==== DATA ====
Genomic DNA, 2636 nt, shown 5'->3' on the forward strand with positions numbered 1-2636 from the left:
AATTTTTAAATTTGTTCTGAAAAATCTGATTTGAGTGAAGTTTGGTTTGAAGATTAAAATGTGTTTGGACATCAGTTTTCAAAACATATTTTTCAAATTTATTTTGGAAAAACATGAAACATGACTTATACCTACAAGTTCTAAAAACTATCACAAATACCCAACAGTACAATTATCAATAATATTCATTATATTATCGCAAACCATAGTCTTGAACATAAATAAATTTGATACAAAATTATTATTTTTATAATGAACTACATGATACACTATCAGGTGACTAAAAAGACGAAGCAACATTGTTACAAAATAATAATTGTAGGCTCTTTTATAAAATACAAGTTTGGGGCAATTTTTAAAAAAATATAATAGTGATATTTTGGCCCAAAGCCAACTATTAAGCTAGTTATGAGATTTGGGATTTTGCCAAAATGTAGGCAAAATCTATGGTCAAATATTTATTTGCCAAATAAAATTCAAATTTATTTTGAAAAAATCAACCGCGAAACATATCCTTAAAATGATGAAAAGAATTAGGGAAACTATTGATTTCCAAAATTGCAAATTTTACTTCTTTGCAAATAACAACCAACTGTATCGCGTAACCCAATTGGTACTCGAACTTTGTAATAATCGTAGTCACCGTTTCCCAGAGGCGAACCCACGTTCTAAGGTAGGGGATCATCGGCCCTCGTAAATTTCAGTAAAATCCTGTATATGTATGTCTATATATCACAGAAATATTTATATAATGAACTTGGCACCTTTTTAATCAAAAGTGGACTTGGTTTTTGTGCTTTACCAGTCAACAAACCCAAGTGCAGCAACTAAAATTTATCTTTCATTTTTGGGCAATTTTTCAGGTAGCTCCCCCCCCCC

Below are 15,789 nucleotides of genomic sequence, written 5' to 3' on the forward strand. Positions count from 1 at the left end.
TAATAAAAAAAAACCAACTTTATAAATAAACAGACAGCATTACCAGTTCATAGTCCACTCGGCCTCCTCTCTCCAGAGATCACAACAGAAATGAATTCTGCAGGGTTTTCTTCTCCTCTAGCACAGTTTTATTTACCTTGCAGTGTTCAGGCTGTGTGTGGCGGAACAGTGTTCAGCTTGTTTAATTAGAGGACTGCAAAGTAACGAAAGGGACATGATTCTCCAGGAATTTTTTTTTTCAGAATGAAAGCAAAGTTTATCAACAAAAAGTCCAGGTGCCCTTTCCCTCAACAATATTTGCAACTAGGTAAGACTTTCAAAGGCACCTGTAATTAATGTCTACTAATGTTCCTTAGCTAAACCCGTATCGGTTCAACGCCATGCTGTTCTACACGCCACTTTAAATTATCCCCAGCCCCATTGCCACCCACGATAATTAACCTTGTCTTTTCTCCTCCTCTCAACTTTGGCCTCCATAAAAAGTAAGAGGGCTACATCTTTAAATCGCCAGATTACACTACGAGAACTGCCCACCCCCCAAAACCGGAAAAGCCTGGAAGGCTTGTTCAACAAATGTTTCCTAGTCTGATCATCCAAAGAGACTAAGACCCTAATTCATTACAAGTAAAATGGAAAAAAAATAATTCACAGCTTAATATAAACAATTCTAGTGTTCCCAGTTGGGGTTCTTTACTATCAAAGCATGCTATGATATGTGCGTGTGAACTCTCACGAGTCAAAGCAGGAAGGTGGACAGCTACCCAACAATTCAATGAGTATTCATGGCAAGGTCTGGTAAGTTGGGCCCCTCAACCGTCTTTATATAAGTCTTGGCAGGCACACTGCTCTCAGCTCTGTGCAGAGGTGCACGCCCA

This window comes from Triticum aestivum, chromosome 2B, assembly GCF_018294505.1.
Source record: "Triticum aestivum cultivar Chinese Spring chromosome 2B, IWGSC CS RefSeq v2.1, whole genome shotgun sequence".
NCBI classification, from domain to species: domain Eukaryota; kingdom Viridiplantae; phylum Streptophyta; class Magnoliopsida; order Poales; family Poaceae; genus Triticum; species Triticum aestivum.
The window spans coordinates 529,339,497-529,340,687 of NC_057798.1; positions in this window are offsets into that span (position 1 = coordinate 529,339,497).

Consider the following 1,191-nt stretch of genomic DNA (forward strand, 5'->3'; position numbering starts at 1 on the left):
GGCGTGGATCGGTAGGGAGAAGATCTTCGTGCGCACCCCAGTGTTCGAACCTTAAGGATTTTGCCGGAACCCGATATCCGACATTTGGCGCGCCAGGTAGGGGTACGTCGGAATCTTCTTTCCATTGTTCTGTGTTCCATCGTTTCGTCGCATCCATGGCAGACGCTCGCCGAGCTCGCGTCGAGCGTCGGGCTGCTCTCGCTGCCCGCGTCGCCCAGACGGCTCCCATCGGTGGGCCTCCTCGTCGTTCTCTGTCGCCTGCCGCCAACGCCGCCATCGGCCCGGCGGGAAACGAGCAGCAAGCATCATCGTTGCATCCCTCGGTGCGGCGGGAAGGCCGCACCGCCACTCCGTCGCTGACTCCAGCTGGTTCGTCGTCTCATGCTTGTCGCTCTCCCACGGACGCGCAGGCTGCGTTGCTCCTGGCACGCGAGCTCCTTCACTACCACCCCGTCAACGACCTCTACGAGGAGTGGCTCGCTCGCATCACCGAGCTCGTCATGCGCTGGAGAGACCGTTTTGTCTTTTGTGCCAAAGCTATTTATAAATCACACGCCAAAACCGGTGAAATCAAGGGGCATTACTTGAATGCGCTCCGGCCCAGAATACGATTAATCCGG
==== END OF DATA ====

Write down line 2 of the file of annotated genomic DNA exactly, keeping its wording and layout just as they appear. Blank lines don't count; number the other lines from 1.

AATTTTTAAATTTGTTCTGAAAAATCTGATTTGAGTGAAGTTTGGTTTGAAGATTAAAATGTGTTTGGACATCAGTTTTCAAAACATATTTTTCAAATTTATTTTGGAAAAACATGAAACATGACTTATACCTACAAGTTCTAAAAACTATCACAAATACCCAACAGTACAATTATCAATAATATTCATTATATTATCGCAAACCATAGTCTTGAACATAAATAAATTTGATACAAAATTATTATTTTTATAATGAACTACATGATACACTATCAGGTGACTAAAAAGACGAAGCAACATTGTTACAAAATAATAATTGTAGGCTCTTTTATAAAATACAAGTTTGGGGCAATTTTTAAAAAAATATAATAGTGATATTTTGGCCCAAAGCCAACTATTAAGCTAGTTATGAGATTTGGGATTTTGCCAAAATGTAGGCAAAATCTATGGTCAAATATTTATTTGCCAAATAAAATTCAAATTTATTTTGAAAAAATCAACCGCGAAACATATCCTTAAAATGATGAAAAGAATTAGGGAAACTATTGATTTCCAAAATTGCAAATTTTACTTCTTTGCAAATAACAACCAACTGTATCGCGTAACCCAATTGGTACTCGAACTTTGTAATAATCGTAGTCACCGTTTCCCAGAGGCGAACCCACGTTCTAAGGTAGGGGATCATCGGCCCTCGTAAATTTCAGTAAAATCCTGTATATGTATGTCTATATATCACAGAAATATTTATATAATGAACTTGGCACCTTTTTAATCAAAAGTGGACTTGGTTTTTGTGCTTTACCAGTCAACAAACCCAAGTGCAGCAACTAAAATTTATCTTTCATTTTTGGGCAATTTTTCAGGTAGCTCCCCCCCCCC